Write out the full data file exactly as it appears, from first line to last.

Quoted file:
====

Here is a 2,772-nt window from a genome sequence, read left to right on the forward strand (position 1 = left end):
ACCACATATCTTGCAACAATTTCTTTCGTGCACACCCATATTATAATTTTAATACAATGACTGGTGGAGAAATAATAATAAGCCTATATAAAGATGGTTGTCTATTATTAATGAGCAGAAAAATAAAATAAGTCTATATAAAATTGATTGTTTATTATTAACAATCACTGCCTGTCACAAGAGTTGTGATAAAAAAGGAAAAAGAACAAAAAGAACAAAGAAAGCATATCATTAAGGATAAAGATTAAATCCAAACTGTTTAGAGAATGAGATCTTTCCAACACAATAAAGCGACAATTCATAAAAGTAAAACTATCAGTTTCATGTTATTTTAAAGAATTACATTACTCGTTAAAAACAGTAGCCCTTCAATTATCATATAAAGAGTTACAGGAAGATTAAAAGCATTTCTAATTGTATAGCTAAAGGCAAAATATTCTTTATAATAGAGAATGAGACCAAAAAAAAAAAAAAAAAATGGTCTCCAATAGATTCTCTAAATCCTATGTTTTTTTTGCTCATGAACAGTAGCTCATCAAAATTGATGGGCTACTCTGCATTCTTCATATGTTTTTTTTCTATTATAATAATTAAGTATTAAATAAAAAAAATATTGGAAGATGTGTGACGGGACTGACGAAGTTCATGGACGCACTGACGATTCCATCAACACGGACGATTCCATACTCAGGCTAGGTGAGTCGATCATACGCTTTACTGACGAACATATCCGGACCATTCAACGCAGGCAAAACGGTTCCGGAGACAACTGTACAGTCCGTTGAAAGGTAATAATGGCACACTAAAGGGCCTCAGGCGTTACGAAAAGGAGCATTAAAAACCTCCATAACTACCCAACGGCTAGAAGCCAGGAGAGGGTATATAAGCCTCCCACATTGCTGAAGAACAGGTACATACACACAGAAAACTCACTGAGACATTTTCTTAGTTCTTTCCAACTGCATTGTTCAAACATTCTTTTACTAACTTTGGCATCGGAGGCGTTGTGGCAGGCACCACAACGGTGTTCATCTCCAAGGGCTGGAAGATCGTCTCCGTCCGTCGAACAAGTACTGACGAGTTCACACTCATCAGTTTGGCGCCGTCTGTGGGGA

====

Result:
Here is a 2,772-nt window from a genome sequence, read left to right on the forward strand (position 1 = left end):
ACCACATATCTTGCAACAATTTCTTTCGTGCACACCCATATTATAATTTTAATACAATGACTGGTGGAGAAATAATAATAAGCCTATATAAAGATGGTTGTCTATTATTAATGAGCAGAAAAATAAAATAAGTCTATATAAAATTGATTGTTTATTATTAACAATCACTGCCTGTCACAAGAGTTGTGATAAAAAAGGAAAAAGAACAAAAAGAACAAAGAAAGCATATCATTAAGGATAAAGATTAAATCCAAACTGTTTAGAGAATGAGATCTTTCCAACACAATAAAGCGACAATTCATAAAAGTAAAACTATCAGTTTCATGTTATTTTAAAGAATTACATTACTCGTTAAAAACAGTAGCCCTTCAATTATCATATAAAGAGTTACAGGAAGATTAAAAGCATTTCTAATTGTATAGCTAAAGGCAAAATATTCTTTATAATAGAGAATGAGACCAAAAAAAAAAAAAAAAAATGGTCTCCAATAGATTCTCTAAATCCTATGTTTTTTTTGCTCATGAACAGTAGCTCATCAAAATTGATGGGCTACTCTGCATTCTTCATATGTTTTTTTTCTATTATAATAATTAAGTATTAAATAAAAAAAATATTGGAAGATGTGTGACGGGACTGACGAAGTTCATGGACGCACTGACGATTCCATCAACACGGACGATTCCATACTCAGGCTAGGTGAGTCGATCATACGCTTTACTGACGAACATATCCGGACCATTCAACGCAGGCAAAACGGTTCCGGAGACAACTGTACAGTCCGTTGAAAGGTAATAATGGCACACTAAAGGGCCTCAGGCGTTACGAAAAGGAGCATTAAAAACCTCCATAACTACCCAACGGCTAGAAGCCAGGAGAGGGTATATAAGCCTCCCACATTGCTGAAGAACAGGTACATACACACAGAAAACTCACTGAGACATTTTCTTAGTTCTTTCCAACTGCATTGTTCAAACATTCTTTTACTAACTTTGGCATCGGAGGCGTTGTGGCAGGCACCACAACGGTGTTCATCTCCAAGGGCTGGAAGATCGTCTCCGTCCGTCGAACAAGTACTGACGAGTTCACACTCATCAGTTTGGCGCCGTCTGTGGGGA